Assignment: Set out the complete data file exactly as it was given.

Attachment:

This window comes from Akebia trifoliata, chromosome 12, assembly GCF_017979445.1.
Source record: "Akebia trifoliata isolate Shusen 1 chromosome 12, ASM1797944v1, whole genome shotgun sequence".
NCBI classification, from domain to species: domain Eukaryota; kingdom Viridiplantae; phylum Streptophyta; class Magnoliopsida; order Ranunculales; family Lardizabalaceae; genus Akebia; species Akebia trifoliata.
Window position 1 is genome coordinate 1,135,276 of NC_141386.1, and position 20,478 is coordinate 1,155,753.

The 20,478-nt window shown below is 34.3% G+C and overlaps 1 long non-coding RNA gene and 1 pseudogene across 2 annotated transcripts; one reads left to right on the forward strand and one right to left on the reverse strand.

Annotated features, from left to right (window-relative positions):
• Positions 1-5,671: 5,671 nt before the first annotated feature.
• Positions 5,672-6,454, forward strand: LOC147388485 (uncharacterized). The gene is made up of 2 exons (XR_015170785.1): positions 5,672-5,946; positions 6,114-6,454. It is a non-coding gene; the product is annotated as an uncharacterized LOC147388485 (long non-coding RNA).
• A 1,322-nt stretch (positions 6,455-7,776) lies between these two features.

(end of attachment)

This window comes from Akebia trifoliata, chromosome 12, assembly GCF_017979445.1.
Source record: "Akebia trifoliata isolate Shusen 1 chromosome 12, ASM1797944v1, whole genome shotgun sequence".
NCBI classification, from domain to species: domain Eukaryota; kingdom Viridiplantae; phylum Streptophyta; class Magnoliopsida; order Ranunculales; family Lardizabalaceae; genus Akebia; species Akebia trifoliata.
Window position 1 is genome coordinate 1,135,276 of NC_141386.1, and position 20,478 is coordinate 1,155,753.

The 20,478-nt window shown below is 34.3% G+C and overlaps 1 long non-coding RNA gene and 1 pseudogene across 2 annotated transcripts; one reads left to right on the forward strand and one right to left on the reverse strand.

Annotated features, from left to right (window-relative positions):
• Positions 1-5,671: 5,671 nt before the first annotated feature.
• Positions 5,672-6,454, forward strand: LOC147388485 (uncharacterized). The gene is made up of 2 exons (XR_015170785.1): positions 5,672-5,946; positions 6,114-6,454. It is a non-coding gene; the product is annotated as an uncharacterized LOC147388485 (long non-coding RNA).
• A 1,322-nt stretch (positions 6,455-7,776) lies between these two features.